CHRIS: Well, well a joint blog. Groovy. I didn't even know we were doing a joint blog today. And on game review week! I wonder what we're going to cover. Maybe we'll discuss Magic: The Gathering and how Nathan can't stand it. I can do a sub review of Magic Online. Maybe we'll discuss our days playing Roller Coaster Tycoon, and all the themed theme parks we made. Maybe we'll the discuss the various dice games, the card games, the board games, or even the bored games we've played. So Nathan, what are we doing today?
NATHAN: This joint blog will give you the rundown on Rio Grande's game Key Harvest. No, you don't collect keys or anything like that. Key is used in the sense that the harvest is important.
CHRIS: Oh, Key Harvest! Wait, I'm confused. Hey, Nathan?
NATHAN: I picked up Key Harvest when Amazon had this crazy super duper sale. It wasn't really Amazon's sale, it was one of Amazon's sellers. In case you have been in the digital dark all this time, Amazon sells stuff, and Amazon lets others sell stuff though their website. It all looks seemless until you read the details of the item you are looking at. Did you know Amazon was started in someone's garage? Key Harvest was 15.00 so I snatched it up. Key Harvest was made in 2007 and is for 2-4 players. BoardGameGeek.com rates it at 516th on their board game rating system.
CHRIS: Nice picture. Hey Nathan, we seem to have done a review of this before. And I understand that you asked me to do Net Runner this week, when you already did a review of Net Runner, but I could give different perspective. The problem is that we already did a review of Key Harvest on May 9, 2010... and it was a joint blog. What happened? I could have just pushed my surprise game review up from Sunday to today, since I only really had two chances to mention it anyway. What do you have to say about this, Nathan?
NATHAN: The focus of Key Harvest is to bid and buy fields in order to create the largest fields and score the most points. Each player is given a cardboard matrix with hexagonal spaces and numbers on it. Each turn some randomly picked fields are put up for bid, and players bid (or not) to buy the field and place in the corresponding space on their matrix. Players attempt to fill in their matrix with fields that are adjacent to each other (thus creating larger fields). At the end of the game (which is determined when a certain amount of special tiles are drawn) the points for fields are calculated and the winner is declared. That is it in a nutshell, and I have left out a lot of detail, but that is the BASIC idea behind the game. There are other special aspects that help you or slow your opponent down, and I didn't even get into the way you generate money for the bidding process.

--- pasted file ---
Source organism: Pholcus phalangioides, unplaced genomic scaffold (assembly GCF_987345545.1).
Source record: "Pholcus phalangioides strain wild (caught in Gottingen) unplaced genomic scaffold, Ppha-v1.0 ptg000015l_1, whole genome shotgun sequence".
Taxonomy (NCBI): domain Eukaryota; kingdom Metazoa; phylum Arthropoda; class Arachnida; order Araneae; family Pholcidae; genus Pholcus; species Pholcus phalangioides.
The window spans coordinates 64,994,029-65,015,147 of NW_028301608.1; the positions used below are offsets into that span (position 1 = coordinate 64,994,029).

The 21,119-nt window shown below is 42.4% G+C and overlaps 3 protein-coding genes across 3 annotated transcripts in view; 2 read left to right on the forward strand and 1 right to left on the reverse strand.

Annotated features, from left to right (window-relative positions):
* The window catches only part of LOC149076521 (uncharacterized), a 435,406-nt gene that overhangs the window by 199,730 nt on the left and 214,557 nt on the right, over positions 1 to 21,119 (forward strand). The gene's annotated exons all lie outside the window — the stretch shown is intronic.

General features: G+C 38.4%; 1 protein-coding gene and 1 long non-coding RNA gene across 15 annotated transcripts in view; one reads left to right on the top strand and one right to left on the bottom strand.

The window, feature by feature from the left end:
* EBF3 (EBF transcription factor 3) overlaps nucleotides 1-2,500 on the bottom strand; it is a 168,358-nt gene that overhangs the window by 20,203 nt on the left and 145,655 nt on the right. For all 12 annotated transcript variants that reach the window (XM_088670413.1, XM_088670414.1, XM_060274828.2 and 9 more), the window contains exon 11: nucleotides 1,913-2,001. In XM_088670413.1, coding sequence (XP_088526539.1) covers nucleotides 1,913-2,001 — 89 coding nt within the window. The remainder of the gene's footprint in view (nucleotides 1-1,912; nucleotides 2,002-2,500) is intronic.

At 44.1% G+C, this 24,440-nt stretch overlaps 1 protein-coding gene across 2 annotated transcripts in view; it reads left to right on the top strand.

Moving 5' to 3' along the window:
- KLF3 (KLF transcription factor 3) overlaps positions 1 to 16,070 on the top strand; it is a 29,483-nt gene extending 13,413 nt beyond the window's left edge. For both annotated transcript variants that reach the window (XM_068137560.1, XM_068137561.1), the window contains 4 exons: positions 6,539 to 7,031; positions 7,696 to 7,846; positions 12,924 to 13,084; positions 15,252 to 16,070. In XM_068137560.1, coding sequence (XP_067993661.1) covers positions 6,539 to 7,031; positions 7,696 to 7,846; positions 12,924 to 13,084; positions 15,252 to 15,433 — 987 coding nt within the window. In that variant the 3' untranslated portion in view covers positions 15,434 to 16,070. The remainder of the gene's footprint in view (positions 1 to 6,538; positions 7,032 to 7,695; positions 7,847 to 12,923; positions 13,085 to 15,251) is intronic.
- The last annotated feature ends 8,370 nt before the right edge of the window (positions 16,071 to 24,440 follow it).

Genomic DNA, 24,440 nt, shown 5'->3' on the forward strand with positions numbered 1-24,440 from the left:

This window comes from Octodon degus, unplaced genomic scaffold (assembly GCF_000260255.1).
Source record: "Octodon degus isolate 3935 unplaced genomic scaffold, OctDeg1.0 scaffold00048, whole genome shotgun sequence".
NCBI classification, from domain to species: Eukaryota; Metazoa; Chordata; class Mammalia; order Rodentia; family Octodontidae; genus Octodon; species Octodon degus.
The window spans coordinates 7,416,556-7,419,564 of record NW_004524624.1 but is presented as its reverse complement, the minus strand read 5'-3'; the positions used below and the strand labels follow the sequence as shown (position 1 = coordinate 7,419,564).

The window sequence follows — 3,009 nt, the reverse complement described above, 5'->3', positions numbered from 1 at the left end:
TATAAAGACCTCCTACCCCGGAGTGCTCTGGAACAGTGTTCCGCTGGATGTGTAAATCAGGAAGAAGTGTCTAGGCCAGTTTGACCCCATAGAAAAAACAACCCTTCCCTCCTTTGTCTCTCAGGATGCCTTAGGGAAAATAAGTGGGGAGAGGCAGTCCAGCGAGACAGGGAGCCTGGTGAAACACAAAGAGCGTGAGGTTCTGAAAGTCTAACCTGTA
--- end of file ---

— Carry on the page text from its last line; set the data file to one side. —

CHRIS: Right. I was actually asking what you thought about the fact that we've done a joint blog before. Let's see here's the list of reviews from the Monday review:
Monday - Clue Mysteries
Tuesday - NetRunner
Wednesday - Rockettville
Thursday - Mastermind
Friday - Key Harvest
Saturday - Mad Magazine/ Facts In Five
Sunday - Chris's Surprise Game Review
Yep, there it is. Friday - Key Harvest. I figured that would change when I pointed out that we had done a joint blog before. Nathan?
NATHAN: Key Harvest is about making money and bidding. It's not called money, it doesn't even look like money. Colored wooden pegs are used. They represent what is produced from your fields. For instance yellow pegs represent wheat. So a wheat field can produce wheat for you to bid and pay for fields that come up at auction.
CHRIS: Since you're being so responsive, I went to our private newgroup, and I found that you wrote this: "... but I will need your camera to do it with. I MIGHT be able to do it with my camera though." I'm not sure what that means, but I want copies.
I also found that you wrote this: "You said we were going to be doing a joint Key Harvest blog for today. I did my half of it (it's in there)." No, I said that we already did one. This explains why you just keep going on with your review no matter what I say.
NATHAN: Some of the aspects of strategy I have seen are outbidding your opponent and buying a field he or she really needed, but this will eat your resources and you end up with a useless field. Also there are several 'worker' tiles that you can purchase that will give you various advantages over your opponent. Another bit of strategy is to have one large field of smaller adjacent fields and one slightly smaller field and little to no other fields. You will get more points for having larger fields (as opposed to having several smaller ones).
CHRIS: Uh-huh. Yeah, it is a good game, though we haven't played it since the last review. I remember the rules were a little confusing for me at first, but once I got a hang of it I enjoyed. Oh... Oh!!! Here's the problem, not the problem with the game, but the problem with why we're reviewing it again.
I wrote on the private newsgroup: "Hey Nathan, we review Key Harvest as a joint blog. I saw that you had put it down as one of your reviews." That sounds like I'm giving a command that we do the review as a joint blog. All because I missed a suffix. Sigh. Communication is Key.